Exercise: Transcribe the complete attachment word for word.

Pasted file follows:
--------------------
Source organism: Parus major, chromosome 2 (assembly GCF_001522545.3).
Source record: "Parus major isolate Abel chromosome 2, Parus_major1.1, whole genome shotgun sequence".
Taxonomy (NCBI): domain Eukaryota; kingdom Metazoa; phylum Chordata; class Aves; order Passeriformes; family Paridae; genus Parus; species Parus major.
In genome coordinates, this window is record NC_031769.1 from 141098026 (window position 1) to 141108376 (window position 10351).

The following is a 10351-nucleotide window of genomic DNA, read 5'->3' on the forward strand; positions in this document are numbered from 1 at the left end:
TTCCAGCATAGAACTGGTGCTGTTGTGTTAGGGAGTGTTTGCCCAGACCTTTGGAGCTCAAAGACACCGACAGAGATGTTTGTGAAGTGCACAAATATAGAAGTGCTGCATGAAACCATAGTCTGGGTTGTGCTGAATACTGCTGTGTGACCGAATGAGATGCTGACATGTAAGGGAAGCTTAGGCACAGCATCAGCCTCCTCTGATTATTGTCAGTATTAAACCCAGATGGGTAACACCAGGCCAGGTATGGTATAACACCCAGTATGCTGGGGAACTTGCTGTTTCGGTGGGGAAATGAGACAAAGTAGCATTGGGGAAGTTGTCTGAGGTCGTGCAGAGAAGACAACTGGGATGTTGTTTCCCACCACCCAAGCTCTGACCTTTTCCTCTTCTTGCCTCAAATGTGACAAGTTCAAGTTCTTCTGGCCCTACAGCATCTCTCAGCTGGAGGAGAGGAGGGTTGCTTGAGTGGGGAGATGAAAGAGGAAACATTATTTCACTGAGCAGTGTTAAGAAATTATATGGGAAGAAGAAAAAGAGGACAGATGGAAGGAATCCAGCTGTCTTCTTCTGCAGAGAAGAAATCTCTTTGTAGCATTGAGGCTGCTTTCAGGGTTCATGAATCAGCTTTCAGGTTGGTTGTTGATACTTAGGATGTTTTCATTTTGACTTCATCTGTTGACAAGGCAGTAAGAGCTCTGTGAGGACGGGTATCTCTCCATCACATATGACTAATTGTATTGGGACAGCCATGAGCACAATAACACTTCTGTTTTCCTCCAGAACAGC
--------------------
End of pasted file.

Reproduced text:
Source organism: Parus major, chromosome 2 (assembly GCF_001522545.3).
Source record: "Parus major isolate Abel chromosome 2, Parus_major1.1, whole genome shotgun sequence".
Taxonomy (NCBI): domain Eukaryota; kingdom Metazoa; phylum Chordata; class Aves; order Passeriformes; family Paridae; genus Parus; species Parus major.
In genome coordinates, this window is record NC_031769.1 from 141098026 (window position 1) to 141108376 (window position 10351).

The following is a 10351-nucleotide window of genomic DNA, read 5'->3' on the forward strand; positions in this document are numbered from 1 at the left end:
TTCCAGCATAGAACTGGTGCTGTTGTGTTAGGGAGTGTTTGCCCAGACCTTTGGAGCTCAAAGACACCGACAGAGATGTTTGTGAAGTGCACAAATATAGAAGTGCTGCATGAAACCATAGTCTGGGTTGTGCTGAATACTGCTGTGTGACCGAATGAGATGCTGACATGTAAGGGAAGCTTAGGCACAGCATCAGCCTCCTCTGATTATTGTCAGTATTAAACCCAGATGGGTAACACCAGGCCAGGTATGGTATAACACCCAGTATGCTGGGGAACTTGCTGTTTCGGTGGGGAAATGAGACAAAGTAGCATTGGGGAAGTTGTCTGAGGTCGTGCAGAGAAGACAACTGGGATGTTGTTTCCCACCACCCAAGCTCTGACCTTTTCCTCTTCTTGCCTCAAATGTGACAAGTTCAAGTTCTTCTGGCCCTACAGCATCTCTCAGCTGGAGGAGAGGAGGGTTGCTTGAGTGGGGAGATGAAAGAGGAAACATTATTTCACTGAGCAGTGTTAAGAAATTATATGGGAAGAAGAAAAAGAGGACAGATGGAAGGAATCCAGCTGTCTTCTTCTGCAGAGAAGAAATCTCTTTGTAGCATTGAGGCTGCTTTCAGGGTTCATGAATCAGCTTTCAGGTTGGTTGTTGATACTTAGGATGTTTTCATTTTGACTTCATCTGTTGACAAGGCAGTAAGAGCTCTGTGAGGACGGGTATCTCTCCATCACATATGACTAATTGTATTGGGACAGCCATGAGCACAATAACACTTCTGTTTTCCTCCAGAACAGC